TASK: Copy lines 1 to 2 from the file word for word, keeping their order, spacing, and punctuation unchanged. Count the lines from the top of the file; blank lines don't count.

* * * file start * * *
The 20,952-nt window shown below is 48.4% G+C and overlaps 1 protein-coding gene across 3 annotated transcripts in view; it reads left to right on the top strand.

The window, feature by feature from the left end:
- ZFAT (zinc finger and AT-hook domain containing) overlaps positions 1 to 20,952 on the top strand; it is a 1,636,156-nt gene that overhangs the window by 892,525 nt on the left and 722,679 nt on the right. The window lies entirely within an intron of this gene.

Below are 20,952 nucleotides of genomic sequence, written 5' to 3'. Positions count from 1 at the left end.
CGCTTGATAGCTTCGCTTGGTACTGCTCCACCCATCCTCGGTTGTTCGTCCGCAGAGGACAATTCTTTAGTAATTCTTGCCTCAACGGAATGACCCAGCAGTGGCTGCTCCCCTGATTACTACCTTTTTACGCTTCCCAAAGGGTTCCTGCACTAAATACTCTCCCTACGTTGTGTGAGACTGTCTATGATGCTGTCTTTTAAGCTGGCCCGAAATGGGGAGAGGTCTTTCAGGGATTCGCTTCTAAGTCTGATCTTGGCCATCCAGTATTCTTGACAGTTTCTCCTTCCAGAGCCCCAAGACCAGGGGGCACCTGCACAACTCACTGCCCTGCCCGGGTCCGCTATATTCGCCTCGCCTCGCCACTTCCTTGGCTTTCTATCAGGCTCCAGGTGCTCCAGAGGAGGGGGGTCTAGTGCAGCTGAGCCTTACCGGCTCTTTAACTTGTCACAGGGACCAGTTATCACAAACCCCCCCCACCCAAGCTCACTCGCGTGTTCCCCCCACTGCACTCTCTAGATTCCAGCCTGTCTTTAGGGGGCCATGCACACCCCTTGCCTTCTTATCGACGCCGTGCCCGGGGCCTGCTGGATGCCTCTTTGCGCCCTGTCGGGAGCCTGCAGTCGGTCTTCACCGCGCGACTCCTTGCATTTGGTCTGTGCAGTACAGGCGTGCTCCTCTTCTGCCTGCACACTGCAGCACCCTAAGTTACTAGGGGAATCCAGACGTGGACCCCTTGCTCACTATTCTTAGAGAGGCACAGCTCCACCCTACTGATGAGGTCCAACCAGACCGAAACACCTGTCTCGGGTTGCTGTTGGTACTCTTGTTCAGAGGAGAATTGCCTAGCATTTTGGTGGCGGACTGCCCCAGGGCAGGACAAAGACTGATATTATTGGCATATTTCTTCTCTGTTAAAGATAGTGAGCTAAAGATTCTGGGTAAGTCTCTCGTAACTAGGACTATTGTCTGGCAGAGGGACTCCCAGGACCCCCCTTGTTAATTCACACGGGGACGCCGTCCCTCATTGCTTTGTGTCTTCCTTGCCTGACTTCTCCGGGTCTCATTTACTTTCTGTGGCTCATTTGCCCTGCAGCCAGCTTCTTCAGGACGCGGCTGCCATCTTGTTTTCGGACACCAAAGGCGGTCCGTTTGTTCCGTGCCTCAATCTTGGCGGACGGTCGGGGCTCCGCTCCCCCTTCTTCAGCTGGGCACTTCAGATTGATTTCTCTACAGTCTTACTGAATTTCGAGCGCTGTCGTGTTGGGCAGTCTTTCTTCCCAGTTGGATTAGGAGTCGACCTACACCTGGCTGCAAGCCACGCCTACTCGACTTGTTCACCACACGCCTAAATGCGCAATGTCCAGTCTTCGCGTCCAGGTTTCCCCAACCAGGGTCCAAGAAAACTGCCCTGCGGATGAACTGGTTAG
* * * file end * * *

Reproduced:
The 20,952-nt window shown below is 48.4% G+C and overlaps 1 protein-coding gene across 3 annotated transcripts in view; it reads left to right on the top strand.

The window, feature by feature from the left end: